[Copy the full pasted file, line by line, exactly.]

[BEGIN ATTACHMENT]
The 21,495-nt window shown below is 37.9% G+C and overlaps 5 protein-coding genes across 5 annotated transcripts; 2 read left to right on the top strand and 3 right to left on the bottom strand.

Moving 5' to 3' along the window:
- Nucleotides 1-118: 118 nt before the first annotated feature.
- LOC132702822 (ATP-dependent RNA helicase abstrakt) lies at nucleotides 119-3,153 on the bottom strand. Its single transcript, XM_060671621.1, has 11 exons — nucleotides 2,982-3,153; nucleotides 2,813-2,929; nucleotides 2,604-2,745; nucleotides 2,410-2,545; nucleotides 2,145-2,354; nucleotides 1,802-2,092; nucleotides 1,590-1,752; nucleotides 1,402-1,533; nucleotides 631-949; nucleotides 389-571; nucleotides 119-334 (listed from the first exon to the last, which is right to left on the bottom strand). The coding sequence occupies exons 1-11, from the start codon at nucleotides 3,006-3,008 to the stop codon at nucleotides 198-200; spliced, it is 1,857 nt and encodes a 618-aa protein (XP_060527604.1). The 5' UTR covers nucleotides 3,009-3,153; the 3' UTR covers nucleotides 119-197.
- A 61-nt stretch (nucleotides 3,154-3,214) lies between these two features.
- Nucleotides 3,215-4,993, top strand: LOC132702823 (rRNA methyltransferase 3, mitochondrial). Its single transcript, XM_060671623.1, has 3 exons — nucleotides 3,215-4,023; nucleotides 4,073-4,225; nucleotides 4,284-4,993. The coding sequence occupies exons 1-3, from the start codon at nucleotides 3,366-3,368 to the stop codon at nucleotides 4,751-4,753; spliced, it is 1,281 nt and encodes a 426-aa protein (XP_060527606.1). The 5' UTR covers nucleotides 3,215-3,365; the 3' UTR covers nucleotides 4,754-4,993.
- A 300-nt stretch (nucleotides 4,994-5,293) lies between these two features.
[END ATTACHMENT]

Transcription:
The 21,495-nt window shown below is 37.9% G+C and overlaps 5 protein-coding genes across 5 annotated transcripts; 2 read left to right on the top strand and 3 right to left on the bottom strand.

Moving 5' to 3' along the window:
- Nucleotides 1-118: 118 nt before the first annotated feature.
- LOC132702822 (ATP-dependent RNA helicase abstrakt) lies at nucleotides 119-3,153 on the bottom strand. Its single transcript, XM_060671621.1, has 11 exons — nucleotides 2,982-3,153; nucleotides 2,813-2,929; nucleotides 2,604-2,745; nucleotides 2,410-2,545; nucleotides 2,145-2,354; nucleotides 1,802-2,092; nucleotides 1,590-1,752; nucleotides 1,402-1,533; nucleotides 631-949; nucleotides 389-571; nucleotides 119-334 (listed from the first exon to the last, which is right to left on the bottom strand). The coding sequence occupies exons 1-11, from the start codon at nucleotides 3,006-3,008 to the stop codon at nucleotides 198-200; spliced, it is 1,857 nt and encodes a 618-aa protein (XP_060527604.1). The 5' UTR covers nucleotides 3,009-3,153; the 3' UTR covers nucleotides 119-197.
- A 61-nt stretch (nucleotides 3,154-3,214) lies between these two features.
- Nucleotides 3,215-4,993, top strand: LOC132702823 (rRNA methyltransferase 3, mitochondrial). Its single transcript, XM_060671623.1, has 3 exons — nucleotides 3,215-4,023; nucleotides 4,073-4,225; nucleotides 4,284-4,993. The coding sequence occupies exons 1-3, from the start codon at nucleotides 3,366-3,368 to the stop codon at nucleotides 4,751-4,753; spliced, it is 1,281 nt and encodes a 426-aa protein (XP_060527606.1). The 5' UTR covers nucleotides 3,215-3,365; the 3' UTR covers nucleotides 4,754-4,993.
- A 300-nt stretch (nucleotides 4,994-5,293) lies between these two features.